An Insane f/1.14 Camera with an 8.4 Meter Aperture

You read the title correctly: that's an aperture 8.4 meters wide!  The camera itself is the Large Binocular Telescope atop Mount Graham in Arizona. Admittedly, the title is a bit tricky. To capture an optical image, a CCD device, mounted on a boom, is swung into the optical path. The front element of this device is a "minuscule" 810 mm! For those technically-gifted readers out there, here is a diagram of the device:

The "Array" is the image sensor. 

The "Array" is the image sensor. 

Here is what the CCD device looks like. I have one on order from B & H! 

The secondary mirror is above, and the CCD device is below. Both are mounted on booms. 

The secondary mirror is above, and the CCD device is below. Both are mounted on booms. 

That's some camera! What do the primary mirrors look like? The two primary mirrors are mounted side-by-side. Here is one of them: 

Sandy standing next to one of the LBT's primary mirrors. 

Sandy standing next to one of the LBT's primary mirrors. 

Here is a shot of both mirrors, taken just before dusk as a team of Italian astronomers was preparing the LBT for a night of work:

Both primary mirrors are visible. Notice the doors of the enclosure are open. 

Both primary mirrors are visible. Notice the doors of the enclosure are open. 

Periodically, these big mirrors need to be re-coated with a fine layer of super pure aluminium. To to this, the mirror is released from its mount, hoisted up by a large overhead crane, then lowered through a trap door next to the telescope down to the mirror coating facility below: 

Sandy on the bottom level of the building, next to the mirror coating device. The LBT is far above.

Sandy on the bottom level of the building, next to the mirror coating device. The LBT is far above.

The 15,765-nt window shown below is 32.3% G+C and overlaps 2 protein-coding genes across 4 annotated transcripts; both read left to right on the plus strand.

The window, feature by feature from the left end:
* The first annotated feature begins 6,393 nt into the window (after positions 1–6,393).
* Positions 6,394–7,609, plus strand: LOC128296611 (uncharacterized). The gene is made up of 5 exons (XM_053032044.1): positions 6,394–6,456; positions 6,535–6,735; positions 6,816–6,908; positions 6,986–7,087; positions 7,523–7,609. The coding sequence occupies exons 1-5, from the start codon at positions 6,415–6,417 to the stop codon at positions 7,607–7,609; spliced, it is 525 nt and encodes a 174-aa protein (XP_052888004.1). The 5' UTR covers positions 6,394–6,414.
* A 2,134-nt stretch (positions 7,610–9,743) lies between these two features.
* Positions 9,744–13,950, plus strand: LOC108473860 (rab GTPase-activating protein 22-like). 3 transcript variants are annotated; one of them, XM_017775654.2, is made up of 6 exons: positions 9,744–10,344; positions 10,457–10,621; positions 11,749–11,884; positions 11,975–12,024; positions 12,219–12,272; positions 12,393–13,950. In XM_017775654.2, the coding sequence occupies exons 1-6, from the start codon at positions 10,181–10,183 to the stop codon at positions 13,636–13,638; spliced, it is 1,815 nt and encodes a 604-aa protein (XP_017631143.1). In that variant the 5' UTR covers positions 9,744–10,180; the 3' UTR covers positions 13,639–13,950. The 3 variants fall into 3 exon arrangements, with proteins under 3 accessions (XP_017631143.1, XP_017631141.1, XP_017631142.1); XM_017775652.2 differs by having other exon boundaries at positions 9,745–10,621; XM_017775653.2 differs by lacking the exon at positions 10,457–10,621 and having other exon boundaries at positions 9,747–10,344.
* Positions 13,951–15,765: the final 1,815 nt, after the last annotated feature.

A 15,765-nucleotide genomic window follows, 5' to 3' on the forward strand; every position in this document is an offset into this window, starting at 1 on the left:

Tilting is accomplished with a very tiny electric motor since the telescope is so finely balanced. Rotating is another matter, because everything must rotate, including the concrete floor the telescope is mounted on. 

One of the motors used to rotate the LBT. 

One of the motors used to rotate the LBT. 

Every single aspect of the telescope is mind boggling!

Every single aspect of the telescope is mind boggling!

One of the sensing devices attached to the telescope.

One of the sensing devices attached to the telescope.

This is the area between the two primary mirrors. All of what you see tilts when the telescope is re-positioned, so it all must be fastened down. 

This is the area between the two primary mirrors. All of what you see tilts when the telescope is re-positioned, so it all must be fastened down. 

Trust me: these photographs do not capture the grandeur of this facility. Everything is amazing. Everything is breathtaking. I often see photos of cars on the blogs of famous photographers. When I do, I smile. I smile because even though expensive sports cars are cool, and I myself enjoy photographing them, they are NOTHING compared the cutting-edge tools of science.

The LBT is closed to the public. Sandy and I are extremely fortunate to have the acquaintance of Joan Green and her astronomer husband Richard Green. It pays to have friends:

Joan and Richard in a light moment in the dining area of the LBT. 

Joan and Richard in a light moment in the dining area of the LBT. 

Other facilities such as Kitt Peak are open to the public. I urge all of you to visit an astronomy facility if you can. Observatories are more than just buildings housing telescopes. They have living quarters, kitchens, dining and entertainment areas, mirror coating machines, repair, maintenance and even medical facilities. Science is amazing!